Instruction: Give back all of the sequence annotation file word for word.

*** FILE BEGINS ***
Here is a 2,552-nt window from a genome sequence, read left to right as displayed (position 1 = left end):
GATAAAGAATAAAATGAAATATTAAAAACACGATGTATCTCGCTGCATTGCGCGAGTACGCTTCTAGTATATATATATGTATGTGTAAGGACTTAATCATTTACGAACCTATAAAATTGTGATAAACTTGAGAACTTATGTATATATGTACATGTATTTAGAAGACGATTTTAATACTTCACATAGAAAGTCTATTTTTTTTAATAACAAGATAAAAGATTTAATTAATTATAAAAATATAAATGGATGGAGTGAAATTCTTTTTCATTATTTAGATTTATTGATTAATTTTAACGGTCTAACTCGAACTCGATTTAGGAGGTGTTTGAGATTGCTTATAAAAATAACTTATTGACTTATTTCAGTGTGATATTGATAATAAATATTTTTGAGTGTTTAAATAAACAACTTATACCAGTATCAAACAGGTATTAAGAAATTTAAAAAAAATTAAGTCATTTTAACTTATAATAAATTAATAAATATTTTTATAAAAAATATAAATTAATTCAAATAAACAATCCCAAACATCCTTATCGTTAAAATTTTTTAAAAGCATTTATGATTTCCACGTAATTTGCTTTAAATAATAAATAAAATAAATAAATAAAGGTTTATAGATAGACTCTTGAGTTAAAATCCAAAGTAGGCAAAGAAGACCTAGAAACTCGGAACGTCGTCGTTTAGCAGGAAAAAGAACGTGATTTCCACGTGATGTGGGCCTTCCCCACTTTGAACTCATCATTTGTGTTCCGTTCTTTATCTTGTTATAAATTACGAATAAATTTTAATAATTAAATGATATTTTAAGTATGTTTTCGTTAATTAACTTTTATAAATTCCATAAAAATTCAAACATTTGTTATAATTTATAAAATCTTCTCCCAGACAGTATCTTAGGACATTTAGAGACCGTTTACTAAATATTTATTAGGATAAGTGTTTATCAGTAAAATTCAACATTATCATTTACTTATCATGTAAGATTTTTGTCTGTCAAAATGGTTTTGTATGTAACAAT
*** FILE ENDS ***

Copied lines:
Here is a 2,552-nt window from a genome sequence, read left to right as displayed (position 1 = left end):
GATAAAGAATAAAATGAAATATTAAAAACACGATGTATCTCGCTGCATTGCGCGAGTACGCTTCTAGTATATATATATGTATGTGTAAGGACTTAATCATTTACGAACCTATAAAATTGTGATAAACTTGAGAACTTATGTATATATGTACATGTATTTAGAAGACGATTTTAATACTTCACATAGAAAGTCTATTTTTTTTAATAACAAGATAAAAGATTTAATTAATTATAAAAATATAAATGGATGGAGTGAAATTCTTTTTCATTATTTAGATTTATTGATTAATTTTAACGGTCTAACTCGAACTCGATTTAGGAGGTGTTTGAGATTGCTTATAAAAATAACTTATTGACTTATTTCAGTGTGATATTGATAATAAATATTTTTGAGTGTTTAAATAAACAACTTATACCAGTATCAAACAGGTATTAAGAAATTTAAAAAAAATTAAGTCATTTTAACTTATAATAAATTAATAAATATTTTTATAAAAAATATAAATTAATTCAAATAAACAATCCCAAACATCCTTATCGTTAAAATTTTTTAAAAGCATTTATGATTTCCACGTAATTTGCTTTAAATAATAAATAAAATAAATAAATAAAGGTTTATAGATAGACTCTTGAGTTAAAATCCAAAGTAGGCAAAGAAGACCTAGAAACTCGGAACGTCGTCGTTTAGCAGGAAAAAGAACGTGATTTCCACGTGATGTGGGCCTTCCCCACTTTGAACTCATCATTTGTGTTCCGTTCTTTATCTTGTTATAAATTACGAATAAATTTTAATAATTAAATGATATTTTAAGTATGTTTTCGTTAATTAACTTTTATAAATTCCATAAAAATTCAAACATTTGTTATAATTTATAAAATCTTCTCCCAGACAGTATCTTAGGACATTTAGAGACCGTTTACTAAATATTTATTAGGATAAGTGTTTATCAGTAAAATTCAACATTATCATTTACTTATCATGTAAGATTTTTGTCTGTCAAAATGGTTTTGTATGTAACAAT